Evolutionary Arms Race
In evolutionary biology, an evolutionary arms race is an evolutionary struggle between competing sets of co-evolving genes that develop adaptations and counter-adaptations against each other, resembling an arms race, which are also examples of positive feedback. The co-evolving gene sets may be in different species, as in an evolutionary arms race between a predator species and its prey (Vermeij, 1987), or a parasite and its host.
Parasites can at times be difficult to distinguish from grazers. Their feeding behavior is similar in many ways, however they are noted for their close association with their host species. While a grazing species such as an elephant may travel many kilometers in a single day, grazing on many plants in the process, parasites form very close associations with their hosts, usually having only one or at most a few in their lifetime. This close living arrangement may be described by the term symbiosis, ‘living together,’ but unlike mutualism the association significantly reduces the fitness of the host.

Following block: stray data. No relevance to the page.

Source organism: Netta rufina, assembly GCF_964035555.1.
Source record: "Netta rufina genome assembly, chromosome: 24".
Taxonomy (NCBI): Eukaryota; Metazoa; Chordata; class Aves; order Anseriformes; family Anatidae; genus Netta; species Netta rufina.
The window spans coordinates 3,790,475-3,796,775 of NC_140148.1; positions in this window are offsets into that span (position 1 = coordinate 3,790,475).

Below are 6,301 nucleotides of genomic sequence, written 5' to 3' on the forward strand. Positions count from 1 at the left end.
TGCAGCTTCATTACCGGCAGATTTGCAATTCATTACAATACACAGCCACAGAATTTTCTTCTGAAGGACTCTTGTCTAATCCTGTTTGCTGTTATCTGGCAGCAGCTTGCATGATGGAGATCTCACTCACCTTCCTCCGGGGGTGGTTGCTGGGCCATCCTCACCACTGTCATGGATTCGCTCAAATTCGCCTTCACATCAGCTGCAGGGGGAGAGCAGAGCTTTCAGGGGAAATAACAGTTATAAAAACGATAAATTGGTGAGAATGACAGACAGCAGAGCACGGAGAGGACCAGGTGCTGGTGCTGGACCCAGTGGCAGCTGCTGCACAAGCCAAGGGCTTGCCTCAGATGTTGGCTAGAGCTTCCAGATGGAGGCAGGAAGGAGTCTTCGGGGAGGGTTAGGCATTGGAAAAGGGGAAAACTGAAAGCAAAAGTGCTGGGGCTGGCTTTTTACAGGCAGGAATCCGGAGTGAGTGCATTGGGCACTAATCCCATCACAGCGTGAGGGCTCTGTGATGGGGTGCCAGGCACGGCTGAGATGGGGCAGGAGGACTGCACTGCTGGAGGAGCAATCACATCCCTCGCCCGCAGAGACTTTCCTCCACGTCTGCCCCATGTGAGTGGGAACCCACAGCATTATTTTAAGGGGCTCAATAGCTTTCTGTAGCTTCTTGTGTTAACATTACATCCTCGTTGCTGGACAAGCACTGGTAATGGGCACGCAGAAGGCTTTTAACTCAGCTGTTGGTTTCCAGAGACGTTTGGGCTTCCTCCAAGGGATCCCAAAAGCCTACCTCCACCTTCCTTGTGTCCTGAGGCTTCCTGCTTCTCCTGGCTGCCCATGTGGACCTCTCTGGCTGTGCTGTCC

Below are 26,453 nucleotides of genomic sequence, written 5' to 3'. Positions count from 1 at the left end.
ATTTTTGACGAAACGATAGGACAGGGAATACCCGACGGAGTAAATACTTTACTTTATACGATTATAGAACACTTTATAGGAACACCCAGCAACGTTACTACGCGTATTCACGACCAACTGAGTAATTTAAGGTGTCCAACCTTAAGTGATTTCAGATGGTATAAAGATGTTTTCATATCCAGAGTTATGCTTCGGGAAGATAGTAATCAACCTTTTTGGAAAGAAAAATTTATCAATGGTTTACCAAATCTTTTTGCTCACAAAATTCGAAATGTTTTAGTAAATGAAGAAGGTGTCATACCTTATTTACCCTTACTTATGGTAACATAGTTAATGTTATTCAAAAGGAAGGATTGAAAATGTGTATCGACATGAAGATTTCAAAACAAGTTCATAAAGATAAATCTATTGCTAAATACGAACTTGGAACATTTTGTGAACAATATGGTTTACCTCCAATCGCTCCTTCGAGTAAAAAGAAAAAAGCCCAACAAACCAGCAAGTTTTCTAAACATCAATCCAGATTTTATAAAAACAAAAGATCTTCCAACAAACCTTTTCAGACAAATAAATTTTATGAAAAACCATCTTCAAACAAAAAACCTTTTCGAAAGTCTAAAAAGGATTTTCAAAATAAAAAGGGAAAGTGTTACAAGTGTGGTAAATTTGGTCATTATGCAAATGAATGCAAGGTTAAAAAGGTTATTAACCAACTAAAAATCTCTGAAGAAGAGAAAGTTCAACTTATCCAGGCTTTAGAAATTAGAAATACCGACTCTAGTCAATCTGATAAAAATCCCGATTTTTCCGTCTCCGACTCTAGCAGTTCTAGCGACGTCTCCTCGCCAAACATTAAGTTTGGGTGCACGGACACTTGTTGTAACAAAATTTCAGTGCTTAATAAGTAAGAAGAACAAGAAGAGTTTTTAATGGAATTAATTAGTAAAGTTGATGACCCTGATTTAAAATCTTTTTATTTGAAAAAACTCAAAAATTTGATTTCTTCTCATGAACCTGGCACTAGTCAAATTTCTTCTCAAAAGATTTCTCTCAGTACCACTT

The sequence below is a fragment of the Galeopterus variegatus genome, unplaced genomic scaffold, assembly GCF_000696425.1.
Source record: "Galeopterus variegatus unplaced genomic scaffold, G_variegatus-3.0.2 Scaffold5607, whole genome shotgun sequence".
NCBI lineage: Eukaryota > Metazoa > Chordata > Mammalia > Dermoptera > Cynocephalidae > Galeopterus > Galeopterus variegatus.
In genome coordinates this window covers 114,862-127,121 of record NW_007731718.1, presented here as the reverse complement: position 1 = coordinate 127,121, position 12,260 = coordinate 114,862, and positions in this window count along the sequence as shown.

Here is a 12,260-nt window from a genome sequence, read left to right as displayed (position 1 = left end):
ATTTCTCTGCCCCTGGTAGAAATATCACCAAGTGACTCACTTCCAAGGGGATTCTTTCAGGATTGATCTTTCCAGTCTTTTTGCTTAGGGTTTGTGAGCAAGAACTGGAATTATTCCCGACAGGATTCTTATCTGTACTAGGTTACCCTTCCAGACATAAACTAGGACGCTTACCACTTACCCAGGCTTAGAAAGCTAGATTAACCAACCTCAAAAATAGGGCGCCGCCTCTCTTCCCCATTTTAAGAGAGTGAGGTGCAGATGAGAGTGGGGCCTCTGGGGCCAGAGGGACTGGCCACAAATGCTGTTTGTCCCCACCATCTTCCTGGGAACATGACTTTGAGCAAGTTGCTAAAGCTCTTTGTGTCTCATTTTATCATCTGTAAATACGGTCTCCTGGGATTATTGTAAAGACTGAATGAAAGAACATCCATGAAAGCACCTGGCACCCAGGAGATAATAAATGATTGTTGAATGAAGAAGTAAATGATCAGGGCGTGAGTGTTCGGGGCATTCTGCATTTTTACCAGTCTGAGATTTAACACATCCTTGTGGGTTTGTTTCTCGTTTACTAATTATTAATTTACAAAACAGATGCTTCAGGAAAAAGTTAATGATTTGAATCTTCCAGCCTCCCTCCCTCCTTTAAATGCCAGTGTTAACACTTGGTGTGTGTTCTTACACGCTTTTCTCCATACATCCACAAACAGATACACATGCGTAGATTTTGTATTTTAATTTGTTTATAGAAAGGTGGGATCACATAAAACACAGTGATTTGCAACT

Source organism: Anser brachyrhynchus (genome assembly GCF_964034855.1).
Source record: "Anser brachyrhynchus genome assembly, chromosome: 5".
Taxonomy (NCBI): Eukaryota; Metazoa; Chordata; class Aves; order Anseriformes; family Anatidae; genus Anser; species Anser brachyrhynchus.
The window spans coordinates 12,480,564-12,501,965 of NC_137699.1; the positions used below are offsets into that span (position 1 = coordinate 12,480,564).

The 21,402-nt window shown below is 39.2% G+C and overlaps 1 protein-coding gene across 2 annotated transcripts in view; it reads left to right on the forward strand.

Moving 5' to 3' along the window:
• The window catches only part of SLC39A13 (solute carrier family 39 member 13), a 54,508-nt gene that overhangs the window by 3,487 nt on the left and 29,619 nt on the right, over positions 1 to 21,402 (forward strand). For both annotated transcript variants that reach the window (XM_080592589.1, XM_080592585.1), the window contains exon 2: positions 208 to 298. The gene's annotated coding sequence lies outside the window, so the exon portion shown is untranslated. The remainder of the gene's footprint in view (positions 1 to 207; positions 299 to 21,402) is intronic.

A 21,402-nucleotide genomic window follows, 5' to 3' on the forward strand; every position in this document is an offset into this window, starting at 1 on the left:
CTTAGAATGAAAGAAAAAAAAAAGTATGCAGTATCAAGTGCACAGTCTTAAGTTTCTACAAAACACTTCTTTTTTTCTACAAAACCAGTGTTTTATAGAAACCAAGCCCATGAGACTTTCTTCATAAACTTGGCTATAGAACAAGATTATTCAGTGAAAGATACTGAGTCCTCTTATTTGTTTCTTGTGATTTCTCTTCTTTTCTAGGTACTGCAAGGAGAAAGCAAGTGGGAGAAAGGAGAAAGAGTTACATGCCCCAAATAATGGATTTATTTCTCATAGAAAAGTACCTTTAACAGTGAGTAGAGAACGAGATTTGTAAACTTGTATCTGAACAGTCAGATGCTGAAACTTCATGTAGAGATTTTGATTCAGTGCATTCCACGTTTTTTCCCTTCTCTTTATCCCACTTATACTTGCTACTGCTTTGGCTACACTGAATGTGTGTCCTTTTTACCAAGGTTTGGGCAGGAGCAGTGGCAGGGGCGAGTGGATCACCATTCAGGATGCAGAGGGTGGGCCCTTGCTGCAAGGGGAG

Mutualism is a biological interaction between two organisms, where each individual derives a fitness benefit (i.e. increased survivorship). Similar interactions within a species are known as co-operation. It can be contrasted with interspecific competition, in which each species experiences reduced fitness, and exploitation, or parasitism, in which one species benefits at the expense of the other.
-Lifted from Wikipedia